That’s a lot to pack into the small, pitiable history of George Reeves, an actor who aspired to the realm of Hollywood stars but who foundered playing Superman in the trenches of kiddie television, but the film works surprisingly well. The screenplay is perceptive, the period detail is immersive without being ostentatious, and the strong cast boasts two remarkable performances: Ben Affleck is startlingly good as Reeves—this is the best work he’s ever done—and Diane Lane beautifully captures the complexities and contradictions of the unhappy Toni Mannix, Reeves’ older, wealthier, married lover.
Seasons one and two on DVD. Season three debuts Thursday, September 21, at 8:30 on NBC.
I should acknowledge up front that, though I have great respect for Ricky Gervais’ The Office, on which the American version is based, I have never been able to sit through an entire episode. The painfully awkward humor and the merciless probing of embarrassment, folly, and ennui makes me so uncomfortable that eventually, inevitably, I give up and flee from the television. I appreciate the show’s insights and perfectly drawn characters, but I’ve always been too susceptible to vicarious humiliation, and the British Office is more than I can bear.
The American Office, on the other hand, is comparatively gentle. I might view some scenes through my fingers—(Yes, really. I’ll watch grotesque violence with no more than a wince, but show me a shame-faced person surrounded by a laughing crowd, and I run for cover. I have issues.)—but the American show is more generous about relieving the tension, perhaps more forgiving toward the characters, no matter how foolish or weak they might be. Some might argue that its relatively gentle nature indicates that it is more conventional and timid than the groundbreaking British version, but I think that would be unfair. Rather, it indicates that the American version has found its own path and its own sensibility—not better or worse but different.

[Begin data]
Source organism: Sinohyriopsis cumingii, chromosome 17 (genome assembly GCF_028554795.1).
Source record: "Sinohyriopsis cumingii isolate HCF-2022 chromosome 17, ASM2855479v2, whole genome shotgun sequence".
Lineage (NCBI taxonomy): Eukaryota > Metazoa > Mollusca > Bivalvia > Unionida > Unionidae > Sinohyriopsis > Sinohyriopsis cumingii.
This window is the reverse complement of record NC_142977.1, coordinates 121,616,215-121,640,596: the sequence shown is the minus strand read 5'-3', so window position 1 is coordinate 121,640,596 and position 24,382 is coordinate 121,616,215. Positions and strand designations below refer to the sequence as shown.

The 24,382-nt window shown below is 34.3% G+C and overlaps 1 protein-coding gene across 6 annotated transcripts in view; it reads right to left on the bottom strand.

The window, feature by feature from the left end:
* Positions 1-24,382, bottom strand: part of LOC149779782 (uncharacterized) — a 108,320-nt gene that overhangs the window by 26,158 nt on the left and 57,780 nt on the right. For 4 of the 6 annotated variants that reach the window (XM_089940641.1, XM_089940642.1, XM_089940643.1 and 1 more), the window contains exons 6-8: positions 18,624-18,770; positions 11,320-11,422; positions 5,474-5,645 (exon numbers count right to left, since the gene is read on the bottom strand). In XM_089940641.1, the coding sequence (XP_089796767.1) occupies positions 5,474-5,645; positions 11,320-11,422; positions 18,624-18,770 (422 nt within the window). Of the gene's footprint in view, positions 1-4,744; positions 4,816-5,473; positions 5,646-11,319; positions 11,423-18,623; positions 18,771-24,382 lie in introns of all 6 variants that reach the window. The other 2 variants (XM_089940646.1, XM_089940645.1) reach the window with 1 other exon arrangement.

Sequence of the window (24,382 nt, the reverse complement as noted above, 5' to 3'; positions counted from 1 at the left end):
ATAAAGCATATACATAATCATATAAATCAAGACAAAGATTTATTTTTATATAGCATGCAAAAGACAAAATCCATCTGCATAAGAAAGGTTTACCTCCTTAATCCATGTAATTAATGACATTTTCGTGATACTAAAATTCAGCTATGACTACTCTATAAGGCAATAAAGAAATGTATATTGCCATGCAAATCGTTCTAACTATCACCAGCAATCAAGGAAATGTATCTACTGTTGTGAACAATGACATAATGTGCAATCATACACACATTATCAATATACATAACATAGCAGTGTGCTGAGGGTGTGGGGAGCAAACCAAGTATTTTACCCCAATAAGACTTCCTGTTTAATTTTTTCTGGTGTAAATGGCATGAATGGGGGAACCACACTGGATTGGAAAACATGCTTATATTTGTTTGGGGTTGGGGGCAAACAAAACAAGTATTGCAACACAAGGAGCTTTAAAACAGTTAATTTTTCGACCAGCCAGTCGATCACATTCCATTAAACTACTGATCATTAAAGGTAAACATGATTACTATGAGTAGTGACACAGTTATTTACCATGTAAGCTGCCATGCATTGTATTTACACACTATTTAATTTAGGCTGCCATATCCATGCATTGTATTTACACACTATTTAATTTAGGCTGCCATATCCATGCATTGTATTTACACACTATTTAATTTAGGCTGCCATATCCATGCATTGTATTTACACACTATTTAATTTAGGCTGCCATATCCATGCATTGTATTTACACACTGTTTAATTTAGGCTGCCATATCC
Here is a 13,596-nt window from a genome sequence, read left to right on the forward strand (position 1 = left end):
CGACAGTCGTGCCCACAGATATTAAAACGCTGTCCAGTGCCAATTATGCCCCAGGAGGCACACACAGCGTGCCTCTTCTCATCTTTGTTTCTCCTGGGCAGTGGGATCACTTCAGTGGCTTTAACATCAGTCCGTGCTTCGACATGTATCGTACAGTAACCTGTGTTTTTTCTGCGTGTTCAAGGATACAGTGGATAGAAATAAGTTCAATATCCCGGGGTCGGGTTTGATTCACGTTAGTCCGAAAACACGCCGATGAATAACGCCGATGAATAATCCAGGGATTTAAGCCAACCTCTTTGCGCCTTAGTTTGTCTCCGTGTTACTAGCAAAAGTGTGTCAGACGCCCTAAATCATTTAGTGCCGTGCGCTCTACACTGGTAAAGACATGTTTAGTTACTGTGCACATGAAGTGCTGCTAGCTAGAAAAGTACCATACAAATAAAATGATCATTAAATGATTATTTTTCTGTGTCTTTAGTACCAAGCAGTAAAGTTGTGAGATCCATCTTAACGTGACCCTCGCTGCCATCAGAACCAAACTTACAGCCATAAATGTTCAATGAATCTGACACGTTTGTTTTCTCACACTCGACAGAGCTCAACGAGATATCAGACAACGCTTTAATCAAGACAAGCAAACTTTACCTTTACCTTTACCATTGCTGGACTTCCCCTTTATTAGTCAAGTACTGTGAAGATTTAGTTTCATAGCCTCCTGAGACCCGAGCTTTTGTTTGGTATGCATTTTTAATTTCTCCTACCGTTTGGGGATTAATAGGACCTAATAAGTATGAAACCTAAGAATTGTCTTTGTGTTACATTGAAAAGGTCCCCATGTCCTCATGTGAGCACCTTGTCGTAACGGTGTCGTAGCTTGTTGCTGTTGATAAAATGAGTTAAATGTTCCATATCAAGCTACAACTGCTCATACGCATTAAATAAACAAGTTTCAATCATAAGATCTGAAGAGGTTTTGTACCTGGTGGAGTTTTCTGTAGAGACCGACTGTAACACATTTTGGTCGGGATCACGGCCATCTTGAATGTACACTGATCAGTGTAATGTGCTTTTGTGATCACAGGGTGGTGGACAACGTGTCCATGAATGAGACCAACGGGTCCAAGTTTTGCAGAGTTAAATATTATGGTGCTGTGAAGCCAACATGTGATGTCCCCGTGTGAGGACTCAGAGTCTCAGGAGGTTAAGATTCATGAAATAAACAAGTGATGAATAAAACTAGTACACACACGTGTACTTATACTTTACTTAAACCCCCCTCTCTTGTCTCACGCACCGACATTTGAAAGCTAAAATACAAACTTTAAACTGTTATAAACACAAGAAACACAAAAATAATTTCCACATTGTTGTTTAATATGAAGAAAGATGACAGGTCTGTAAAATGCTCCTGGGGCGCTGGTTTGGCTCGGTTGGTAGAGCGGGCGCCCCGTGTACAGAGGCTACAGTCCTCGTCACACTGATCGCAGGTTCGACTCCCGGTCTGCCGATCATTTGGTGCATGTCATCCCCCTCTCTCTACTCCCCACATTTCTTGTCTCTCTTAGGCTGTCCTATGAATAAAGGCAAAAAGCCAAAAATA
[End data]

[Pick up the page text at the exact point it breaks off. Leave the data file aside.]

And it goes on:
I thought about attending one of the many services held in New York to mark the fifth anniversary of the September 11 terrorist attacks.
Special exhibition at the Neue Galerie, extended through October 9.
No matter how many times I experience it, the dramatic difference between viewing a familiar painting in a book or on a computer screen and viewing it in person still startles me. Fixed images give you the illusion of having experienced a painting, but they don’t really show you how large or small the painting is or how the brushwork looks in three dimensions or how vibrant the colors are or how the painting changes when viewed from different angles. Being in the presence of a painting touches you in a way that simply seeing it cannot. I have to relearn that lesson every time I visit a museum, and this time I relearned it at the Neue Galerie.
I’d seen Gustav Klimt’s first portrait of Adele Bloch-Bauer countless times alongside the numerous articles about its acquisition by the Neue Galerie, but the painting surprised me nonetheless. Photographs don’t do it justice. In person, the luster of the gold and silver and the bold accents of red and blue and green make it look almost mystical, like a religious icon.